The Rear Wheel Antilock Brake System (RWAL) is designed to prevent rear wheel lockup under heavy braking conditions. The main system components are: the RWAL valve, controller (CAB), rear wheel speed sensor mounted on the axle, and exciter ring on the differential.
When the brakes are applied, hydraulic fluid is routed from the master cylinder's secondary circuit through the combination valve, to the RWAL valve. From there the fluid is routed to the rear brake wheel cylinders. The CAB monitors rear wheel speed through the sensor on the axle. If a wheel is about to lock up, the CAB signals the RWAL valve which then modulated hydraulic pressure to the rear wheels to prevent lock up.
During light brake application, rear wheel deceleration is not sufficient to activate the antilock system. During a normal stop the brake fluid flows without restriction to the rear wheel cylinders to stop the vehicle. The antilock solenoids are inactive. The isolation valve is open and the dump valve is closed allowing normal fluid flow to the rear wheel cylinders.
If the CAB senses impending rear wheel lockup, it will energize the isolation solenoid. This prevents a further increase of driver induced brake pressure to the rear wheels. If this initial action is not enough to prevent rear wheel lock-up, the CAB will momentarily energize a dump solenoid. This opens the dump valve to vent a small amount of isolated rear brake pressure to an accumulator. The action of fluid moving to the accumulator reduces the isolated brake pressure at the wheel cylinders. The dump (pressure venting) cycle is limited to very short time periods (milliseconds). The CAB will pulse the dump valve until the rear wheel deceleration reaches the desired slip rate programmed into the CAB. The system will switch to normal braking once wheel-locking tendencies are no longer present.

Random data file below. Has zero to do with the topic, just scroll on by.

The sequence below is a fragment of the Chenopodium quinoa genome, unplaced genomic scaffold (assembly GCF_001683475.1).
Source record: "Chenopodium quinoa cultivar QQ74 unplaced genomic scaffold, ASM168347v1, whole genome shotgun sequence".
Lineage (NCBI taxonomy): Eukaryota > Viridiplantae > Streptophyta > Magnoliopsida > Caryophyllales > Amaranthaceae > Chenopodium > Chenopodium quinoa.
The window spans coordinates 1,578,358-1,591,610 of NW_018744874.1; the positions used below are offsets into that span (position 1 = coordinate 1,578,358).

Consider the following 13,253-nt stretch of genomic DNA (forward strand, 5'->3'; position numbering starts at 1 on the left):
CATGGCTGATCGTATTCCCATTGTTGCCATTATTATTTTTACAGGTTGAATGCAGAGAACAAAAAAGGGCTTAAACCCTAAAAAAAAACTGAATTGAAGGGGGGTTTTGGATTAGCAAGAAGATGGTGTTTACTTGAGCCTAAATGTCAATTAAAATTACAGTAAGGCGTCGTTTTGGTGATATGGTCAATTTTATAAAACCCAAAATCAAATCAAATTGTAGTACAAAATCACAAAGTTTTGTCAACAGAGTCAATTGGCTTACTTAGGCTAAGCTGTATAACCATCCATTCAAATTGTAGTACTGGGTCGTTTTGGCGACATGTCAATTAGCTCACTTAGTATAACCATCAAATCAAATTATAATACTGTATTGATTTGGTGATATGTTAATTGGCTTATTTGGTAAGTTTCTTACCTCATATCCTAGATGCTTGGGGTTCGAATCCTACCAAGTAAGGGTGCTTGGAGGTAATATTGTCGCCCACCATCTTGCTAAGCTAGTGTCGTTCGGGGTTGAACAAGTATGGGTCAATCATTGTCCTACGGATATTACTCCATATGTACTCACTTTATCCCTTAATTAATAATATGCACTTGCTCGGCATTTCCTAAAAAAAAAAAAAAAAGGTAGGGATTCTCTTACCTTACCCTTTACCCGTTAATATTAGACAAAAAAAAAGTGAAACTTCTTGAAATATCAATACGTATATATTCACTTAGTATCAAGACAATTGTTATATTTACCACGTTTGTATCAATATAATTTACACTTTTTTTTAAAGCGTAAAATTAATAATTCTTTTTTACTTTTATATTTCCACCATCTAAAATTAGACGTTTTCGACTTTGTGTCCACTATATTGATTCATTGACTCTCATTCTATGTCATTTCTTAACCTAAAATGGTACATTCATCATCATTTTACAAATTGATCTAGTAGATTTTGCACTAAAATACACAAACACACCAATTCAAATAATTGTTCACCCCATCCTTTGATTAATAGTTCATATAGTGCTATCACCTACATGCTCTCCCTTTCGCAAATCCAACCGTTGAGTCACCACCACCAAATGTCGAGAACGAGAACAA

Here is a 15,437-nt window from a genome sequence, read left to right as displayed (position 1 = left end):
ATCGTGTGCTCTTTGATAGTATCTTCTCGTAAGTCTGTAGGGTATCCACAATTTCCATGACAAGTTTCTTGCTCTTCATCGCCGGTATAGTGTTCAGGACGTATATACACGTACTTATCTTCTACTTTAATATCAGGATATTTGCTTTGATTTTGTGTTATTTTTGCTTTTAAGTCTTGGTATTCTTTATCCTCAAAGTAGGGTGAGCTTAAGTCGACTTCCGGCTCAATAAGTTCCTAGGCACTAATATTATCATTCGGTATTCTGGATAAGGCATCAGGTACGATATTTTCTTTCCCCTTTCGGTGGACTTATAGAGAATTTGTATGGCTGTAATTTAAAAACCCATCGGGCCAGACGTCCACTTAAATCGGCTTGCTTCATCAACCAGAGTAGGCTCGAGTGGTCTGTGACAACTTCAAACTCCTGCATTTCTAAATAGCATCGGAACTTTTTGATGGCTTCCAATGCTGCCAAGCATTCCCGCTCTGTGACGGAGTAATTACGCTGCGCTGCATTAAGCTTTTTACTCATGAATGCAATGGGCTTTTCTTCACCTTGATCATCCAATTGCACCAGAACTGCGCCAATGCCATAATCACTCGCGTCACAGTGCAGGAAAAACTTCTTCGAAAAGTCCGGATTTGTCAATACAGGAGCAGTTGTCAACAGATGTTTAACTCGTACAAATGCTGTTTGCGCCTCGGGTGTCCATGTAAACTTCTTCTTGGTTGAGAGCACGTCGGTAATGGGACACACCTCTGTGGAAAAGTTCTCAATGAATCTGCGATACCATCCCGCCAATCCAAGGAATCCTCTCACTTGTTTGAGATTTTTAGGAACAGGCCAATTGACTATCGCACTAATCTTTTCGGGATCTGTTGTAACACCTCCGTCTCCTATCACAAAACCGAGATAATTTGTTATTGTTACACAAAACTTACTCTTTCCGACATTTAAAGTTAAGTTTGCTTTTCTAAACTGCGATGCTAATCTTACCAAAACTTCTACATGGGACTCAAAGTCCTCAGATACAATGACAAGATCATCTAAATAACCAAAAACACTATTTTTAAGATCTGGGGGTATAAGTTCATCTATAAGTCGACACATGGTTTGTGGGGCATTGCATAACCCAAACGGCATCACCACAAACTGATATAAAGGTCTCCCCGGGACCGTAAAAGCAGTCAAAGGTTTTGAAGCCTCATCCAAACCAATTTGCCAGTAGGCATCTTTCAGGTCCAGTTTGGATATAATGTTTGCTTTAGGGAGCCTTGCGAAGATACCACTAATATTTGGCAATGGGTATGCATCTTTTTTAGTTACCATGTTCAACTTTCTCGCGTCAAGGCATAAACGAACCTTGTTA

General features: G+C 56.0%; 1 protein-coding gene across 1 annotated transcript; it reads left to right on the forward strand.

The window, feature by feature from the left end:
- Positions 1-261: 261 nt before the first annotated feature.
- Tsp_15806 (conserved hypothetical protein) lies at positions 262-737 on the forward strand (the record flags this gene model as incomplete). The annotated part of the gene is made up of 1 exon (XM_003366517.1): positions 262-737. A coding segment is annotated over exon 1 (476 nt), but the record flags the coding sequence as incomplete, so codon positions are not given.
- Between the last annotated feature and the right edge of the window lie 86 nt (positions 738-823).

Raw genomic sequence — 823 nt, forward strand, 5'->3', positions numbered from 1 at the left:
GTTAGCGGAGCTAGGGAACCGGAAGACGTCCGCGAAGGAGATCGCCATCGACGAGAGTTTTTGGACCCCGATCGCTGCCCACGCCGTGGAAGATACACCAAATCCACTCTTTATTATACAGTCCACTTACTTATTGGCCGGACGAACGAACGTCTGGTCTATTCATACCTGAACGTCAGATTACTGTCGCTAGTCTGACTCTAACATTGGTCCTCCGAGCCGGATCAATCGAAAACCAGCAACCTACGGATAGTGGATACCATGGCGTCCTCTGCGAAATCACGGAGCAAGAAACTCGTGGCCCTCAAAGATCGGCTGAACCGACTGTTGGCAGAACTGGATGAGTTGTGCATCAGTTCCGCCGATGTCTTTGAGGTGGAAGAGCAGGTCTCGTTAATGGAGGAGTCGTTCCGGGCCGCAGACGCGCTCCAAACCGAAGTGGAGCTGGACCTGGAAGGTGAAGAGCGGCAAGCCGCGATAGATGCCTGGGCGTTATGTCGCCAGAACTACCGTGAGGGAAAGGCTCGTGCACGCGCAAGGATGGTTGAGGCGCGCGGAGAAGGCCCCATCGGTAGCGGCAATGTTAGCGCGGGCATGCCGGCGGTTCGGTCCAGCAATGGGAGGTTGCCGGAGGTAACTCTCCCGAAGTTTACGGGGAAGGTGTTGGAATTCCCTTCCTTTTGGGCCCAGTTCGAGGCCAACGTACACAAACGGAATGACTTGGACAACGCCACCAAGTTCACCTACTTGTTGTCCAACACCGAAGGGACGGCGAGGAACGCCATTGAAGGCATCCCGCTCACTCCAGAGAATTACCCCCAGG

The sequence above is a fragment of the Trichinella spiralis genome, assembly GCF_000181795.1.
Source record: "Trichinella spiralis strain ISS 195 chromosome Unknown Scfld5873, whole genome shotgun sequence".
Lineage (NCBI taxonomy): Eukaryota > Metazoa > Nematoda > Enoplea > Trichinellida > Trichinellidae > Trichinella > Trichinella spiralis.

Note that the RWAL system controls both rear wheel brakes simultaneously.